The grounds of Beacon were covered in snow. Like it had come out of nowhere, not even the trees had had the time to shed their leaves. They welcomed the snow with full green-bearing arms, and they were all the prettier for it. Flowers and grass jutted out from the white covering on the ground, speckling what would be a simple plane with countless stars. The scarred stone and concrete were hidden, only the occasional stonework patterns showing through.
The snow covered everything, but it wasn’t freezing. The fountains remained fluid and flowing, the sun bright but comfortable. It was the Solitas spring half a world to the south.
It was a piece of home in her home.
Weiss marveled at it, a smile touching her cheeks. She’d missed the snow while at Vale. Not many would understand, but the wind and ice were the least cold things of Atlas. Her breath turned into clouds of fog.
Weird, how had she gotten here? Hadn’t-
“Weiss.” A familiar voice called out from behind her.
Weis spun on the spot, eyes wide.
Pyrrha Nikos stood feet away, in the center of the courtyard. She looked as she always did, garbed in red and gold, leather and iron. The smile on her lips was small but genuine, something only her friends had the opportunity to know and learn to distinguish.
She was tackled by barely over a hundred pounds of Atlesian huntress-in- training. Pyrrha caught Weiss’ weight with barely any effort, hugging the much smaller girl to her chest and lifting her feet off the ground.
“H-how? You…” Weiss sobbed into her shoulder.
“I died.” Pyrrha whispered into her hair and lowered her down. She took a step back, keeping her hands on the smaller girl’s shoulders. Weiss’ eyes glittered with tears, sparkling like the jewels. Pyrrha smiled sadly. “Blue suits you. You look like you’ve become so much stronger…”
Weiss sniffled. “Jaune misses you. And Nora and Ren. We all miss you. …I miss you.”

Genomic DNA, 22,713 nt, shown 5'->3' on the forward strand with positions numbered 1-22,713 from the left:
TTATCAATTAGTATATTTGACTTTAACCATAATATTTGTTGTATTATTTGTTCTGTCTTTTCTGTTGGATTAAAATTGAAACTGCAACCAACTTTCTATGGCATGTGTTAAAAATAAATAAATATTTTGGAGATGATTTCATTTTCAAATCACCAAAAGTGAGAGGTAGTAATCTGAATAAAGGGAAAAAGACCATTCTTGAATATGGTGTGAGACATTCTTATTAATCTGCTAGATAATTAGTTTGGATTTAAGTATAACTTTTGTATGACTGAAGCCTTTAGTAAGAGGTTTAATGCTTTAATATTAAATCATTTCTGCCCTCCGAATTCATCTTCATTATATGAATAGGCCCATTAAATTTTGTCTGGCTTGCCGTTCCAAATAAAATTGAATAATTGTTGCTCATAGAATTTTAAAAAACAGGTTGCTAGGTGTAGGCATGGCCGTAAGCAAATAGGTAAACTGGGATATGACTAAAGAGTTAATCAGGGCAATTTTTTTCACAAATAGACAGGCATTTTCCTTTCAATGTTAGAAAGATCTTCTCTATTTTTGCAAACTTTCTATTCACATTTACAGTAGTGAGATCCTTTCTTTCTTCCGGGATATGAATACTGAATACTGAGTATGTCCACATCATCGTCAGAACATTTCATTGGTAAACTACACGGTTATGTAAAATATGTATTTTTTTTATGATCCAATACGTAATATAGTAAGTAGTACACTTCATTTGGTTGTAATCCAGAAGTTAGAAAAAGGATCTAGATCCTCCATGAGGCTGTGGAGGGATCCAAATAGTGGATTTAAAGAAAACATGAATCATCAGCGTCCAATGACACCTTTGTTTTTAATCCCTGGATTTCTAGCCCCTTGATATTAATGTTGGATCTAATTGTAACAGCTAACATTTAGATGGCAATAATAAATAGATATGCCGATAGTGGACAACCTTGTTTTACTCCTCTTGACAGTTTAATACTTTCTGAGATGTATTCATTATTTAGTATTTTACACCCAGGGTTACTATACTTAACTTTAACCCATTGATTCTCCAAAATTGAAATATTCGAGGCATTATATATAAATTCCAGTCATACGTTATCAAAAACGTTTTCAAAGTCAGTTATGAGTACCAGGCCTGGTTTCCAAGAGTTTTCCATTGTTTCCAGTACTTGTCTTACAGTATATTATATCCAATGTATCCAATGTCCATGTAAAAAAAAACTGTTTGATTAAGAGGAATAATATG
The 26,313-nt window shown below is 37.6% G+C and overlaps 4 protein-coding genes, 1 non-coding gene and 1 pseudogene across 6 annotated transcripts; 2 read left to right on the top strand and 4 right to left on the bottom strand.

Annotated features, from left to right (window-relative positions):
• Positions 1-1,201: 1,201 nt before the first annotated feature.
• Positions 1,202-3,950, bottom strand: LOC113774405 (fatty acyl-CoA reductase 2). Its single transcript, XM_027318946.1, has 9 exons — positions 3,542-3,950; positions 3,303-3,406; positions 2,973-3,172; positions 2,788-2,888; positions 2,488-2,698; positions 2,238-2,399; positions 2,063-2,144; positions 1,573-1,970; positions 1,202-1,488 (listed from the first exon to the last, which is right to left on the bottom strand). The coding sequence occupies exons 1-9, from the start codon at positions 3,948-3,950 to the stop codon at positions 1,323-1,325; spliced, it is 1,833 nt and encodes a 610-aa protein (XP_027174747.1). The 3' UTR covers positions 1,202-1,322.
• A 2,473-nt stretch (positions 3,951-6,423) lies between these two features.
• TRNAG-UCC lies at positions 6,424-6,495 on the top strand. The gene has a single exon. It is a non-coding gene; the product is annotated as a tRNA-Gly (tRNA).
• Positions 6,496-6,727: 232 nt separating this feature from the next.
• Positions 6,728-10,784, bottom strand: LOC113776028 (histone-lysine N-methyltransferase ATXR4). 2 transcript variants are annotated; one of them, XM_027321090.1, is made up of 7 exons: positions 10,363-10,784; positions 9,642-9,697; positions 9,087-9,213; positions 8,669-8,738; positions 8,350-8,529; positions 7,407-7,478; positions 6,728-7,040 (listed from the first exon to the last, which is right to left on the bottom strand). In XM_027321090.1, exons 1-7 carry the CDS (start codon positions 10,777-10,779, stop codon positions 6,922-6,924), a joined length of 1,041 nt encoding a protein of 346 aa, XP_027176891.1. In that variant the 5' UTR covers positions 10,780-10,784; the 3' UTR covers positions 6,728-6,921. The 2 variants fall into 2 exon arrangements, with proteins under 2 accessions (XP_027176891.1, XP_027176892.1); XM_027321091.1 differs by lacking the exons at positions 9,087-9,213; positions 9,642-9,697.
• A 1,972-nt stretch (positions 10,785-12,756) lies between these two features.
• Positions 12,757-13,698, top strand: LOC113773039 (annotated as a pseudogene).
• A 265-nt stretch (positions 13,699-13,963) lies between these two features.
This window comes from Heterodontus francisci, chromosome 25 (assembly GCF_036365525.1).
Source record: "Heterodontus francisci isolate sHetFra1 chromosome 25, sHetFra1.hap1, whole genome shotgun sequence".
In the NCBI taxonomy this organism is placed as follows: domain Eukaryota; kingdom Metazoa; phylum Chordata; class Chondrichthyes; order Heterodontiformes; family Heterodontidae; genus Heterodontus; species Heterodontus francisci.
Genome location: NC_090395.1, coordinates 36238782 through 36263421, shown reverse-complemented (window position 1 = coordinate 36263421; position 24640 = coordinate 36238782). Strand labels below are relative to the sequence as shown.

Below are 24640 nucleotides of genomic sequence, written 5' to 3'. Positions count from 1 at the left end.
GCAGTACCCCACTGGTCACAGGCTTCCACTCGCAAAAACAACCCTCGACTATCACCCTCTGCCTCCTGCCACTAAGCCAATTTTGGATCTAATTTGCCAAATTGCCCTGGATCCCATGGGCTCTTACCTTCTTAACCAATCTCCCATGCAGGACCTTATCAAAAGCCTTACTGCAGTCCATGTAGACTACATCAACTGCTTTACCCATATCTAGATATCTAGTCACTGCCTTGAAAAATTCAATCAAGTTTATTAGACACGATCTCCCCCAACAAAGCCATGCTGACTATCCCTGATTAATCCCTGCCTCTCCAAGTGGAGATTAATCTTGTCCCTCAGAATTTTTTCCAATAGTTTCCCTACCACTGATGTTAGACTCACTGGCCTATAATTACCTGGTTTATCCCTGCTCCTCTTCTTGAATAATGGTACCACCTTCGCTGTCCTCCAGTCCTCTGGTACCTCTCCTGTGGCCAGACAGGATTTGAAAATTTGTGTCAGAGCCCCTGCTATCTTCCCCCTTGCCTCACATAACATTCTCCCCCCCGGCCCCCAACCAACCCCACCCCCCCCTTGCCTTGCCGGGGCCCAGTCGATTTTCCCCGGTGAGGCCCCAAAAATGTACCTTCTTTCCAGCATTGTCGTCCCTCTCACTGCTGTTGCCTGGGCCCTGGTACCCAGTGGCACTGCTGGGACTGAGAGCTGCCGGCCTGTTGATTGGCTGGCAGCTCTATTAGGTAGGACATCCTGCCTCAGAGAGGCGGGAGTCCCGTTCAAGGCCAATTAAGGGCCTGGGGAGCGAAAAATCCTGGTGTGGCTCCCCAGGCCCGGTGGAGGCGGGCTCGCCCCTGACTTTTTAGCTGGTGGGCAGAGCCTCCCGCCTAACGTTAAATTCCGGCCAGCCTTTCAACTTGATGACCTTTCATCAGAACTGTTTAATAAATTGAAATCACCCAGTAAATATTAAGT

“I know. I’m sorry.” She blinked away her own tears. “But right now, Weiss, we have to focus on making sure they don’t miss you too.”
And Weiss suddenly knew. Oh. “I died too…” The flash, the pain. She let her head fall. “It’s funny. I just… I just became able to stand on my own two feet, finally my own person and now…”
“Not yet. You’re close. Close enough that I could reach you, but you’re not dead yet.” Pyrrha gently grabbed her chin, directing Weiss’ gaze back to her face. “You have a choice. The choice to live.”
“How?” The white-haired girl asked.
“Well, there’s not really an explanation.” Pyrrha explained, her voice measured as so many other times in Beacon’s classrooms. “You’re just on the boundary. If you really want to return, you can. And I’ll give you a little bit of help. Just to be sure. Or you could stay, with me.” Her smile fell. “It looks like it’s an obvious choice but… going back is not the easy path. You were gravely injured. It’s going to be very hard and hurt a whole lot more. It might even not be worth it. There are no guarantees.” She squeezed her shoulder in emphasis.
Weiss smiled for the first time since laying eyes on her friend. She shook her head. “I know, thank you for the warning Pyrrha, but… I didn’t come all this way to give up now. I have to go back. This is my choice. My friends… my family, I won’t leave them. Ever. I’m not giving up. No matter the hardships.”
Pyrrha nodded. “I knew you’d say that. Thank you, Weiss.” She paused. “Do you… believe in Destiny?”
Weiss blinked. “I… I suppose not. I’ve… spent most of my life fighting against what people told me was my destiny.” And yet, she followed the path laid down in front of her by the circumstances of her birth, and called it Duty. She recalled bitterly, and breathed out that resentment, let it become fog and cleared her heart. “I believe that, for better or worse, we make our own Destiny.”
“I see.” Pyrrha turned her eyes over Weiss’ head, letting her gaze become distant. Let herself remember those moments before her final battle, let herself remember her choices. And it didn’t hurt.
She hugged Weiss, one last time, let herself feel the warmth of her friend. How her fingers curled around her sides, pulling her closer. The wetness of her cheeks against her chest and the snow-smell of her hair. Then she pushed her. With all her power, she pushed her away.
Back into pain. Back into life.